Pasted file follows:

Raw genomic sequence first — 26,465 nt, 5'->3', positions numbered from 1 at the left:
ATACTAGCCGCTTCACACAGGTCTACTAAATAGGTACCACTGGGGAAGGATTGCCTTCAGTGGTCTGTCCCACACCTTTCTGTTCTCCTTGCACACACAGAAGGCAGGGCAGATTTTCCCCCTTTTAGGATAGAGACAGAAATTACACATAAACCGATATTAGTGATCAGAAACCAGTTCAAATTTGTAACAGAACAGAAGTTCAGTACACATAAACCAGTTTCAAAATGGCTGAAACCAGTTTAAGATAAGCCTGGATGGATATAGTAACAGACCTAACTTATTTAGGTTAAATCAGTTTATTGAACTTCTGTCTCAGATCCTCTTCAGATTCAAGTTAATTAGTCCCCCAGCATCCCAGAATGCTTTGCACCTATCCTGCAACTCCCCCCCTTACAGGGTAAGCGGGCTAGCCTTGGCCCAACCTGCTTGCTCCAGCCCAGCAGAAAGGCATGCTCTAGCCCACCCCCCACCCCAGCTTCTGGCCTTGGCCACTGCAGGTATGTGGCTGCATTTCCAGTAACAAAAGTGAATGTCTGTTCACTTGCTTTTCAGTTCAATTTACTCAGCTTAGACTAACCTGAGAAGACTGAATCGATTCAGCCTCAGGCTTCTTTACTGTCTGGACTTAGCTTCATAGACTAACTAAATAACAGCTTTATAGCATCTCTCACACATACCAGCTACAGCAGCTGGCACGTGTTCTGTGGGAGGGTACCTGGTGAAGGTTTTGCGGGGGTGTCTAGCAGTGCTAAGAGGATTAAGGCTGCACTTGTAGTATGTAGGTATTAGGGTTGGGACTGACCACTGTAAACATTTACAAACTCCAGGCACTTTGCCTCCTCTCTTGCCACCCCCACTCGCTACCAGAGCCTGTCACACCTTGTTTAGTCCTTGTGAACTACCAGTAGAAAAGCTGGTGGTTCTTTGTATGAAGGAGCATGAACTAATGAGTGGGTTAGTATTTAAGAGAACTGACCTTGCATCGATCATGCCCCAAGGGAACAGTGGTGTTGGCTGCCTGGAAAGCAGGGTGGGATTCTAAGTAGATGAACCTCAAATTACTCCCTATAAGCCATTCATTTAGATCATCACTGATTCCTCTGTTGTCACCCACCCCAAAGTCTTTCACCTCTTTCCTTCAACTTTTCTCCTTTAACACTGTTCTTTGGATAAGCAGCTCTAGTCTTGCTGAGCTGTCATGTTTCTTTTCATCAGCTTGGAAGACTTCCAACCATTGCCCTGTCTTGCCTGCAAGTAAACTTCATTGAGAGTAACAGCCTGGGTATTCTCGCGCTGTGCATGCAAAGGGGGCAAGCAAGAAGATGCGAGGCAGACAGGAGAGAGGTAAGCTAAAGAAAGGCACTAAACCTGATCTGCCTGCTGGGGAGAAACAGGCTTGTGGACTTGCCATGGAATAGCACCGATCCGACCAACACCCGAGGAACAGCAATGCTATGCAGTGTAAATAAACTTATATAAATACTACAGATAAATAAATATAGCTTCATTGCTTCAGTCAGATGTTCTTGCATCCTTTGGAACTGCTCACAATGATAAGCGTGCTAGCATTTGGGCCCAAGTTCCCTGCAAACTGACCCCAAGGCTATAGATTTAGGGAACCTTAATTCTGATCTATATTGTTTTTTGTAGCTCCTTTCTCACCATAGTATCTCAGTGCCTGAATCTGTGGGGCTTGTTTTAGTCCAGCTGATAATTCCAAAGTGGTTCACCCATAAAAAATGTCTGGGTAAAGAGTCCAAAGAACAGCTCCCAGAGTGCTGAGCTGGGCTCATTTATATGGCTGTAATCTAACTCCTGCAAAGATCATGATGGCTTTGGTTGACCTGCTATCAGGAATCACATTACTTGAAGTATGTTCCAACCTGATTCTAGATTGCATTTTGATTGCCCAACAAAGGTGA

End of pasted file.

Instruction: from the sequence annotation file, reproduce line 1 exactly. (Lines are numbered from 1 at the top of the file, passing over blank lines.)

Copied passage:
Raw genomic sequence first — 26,465 nt, 5'->3', positions numbered from 1 at the left: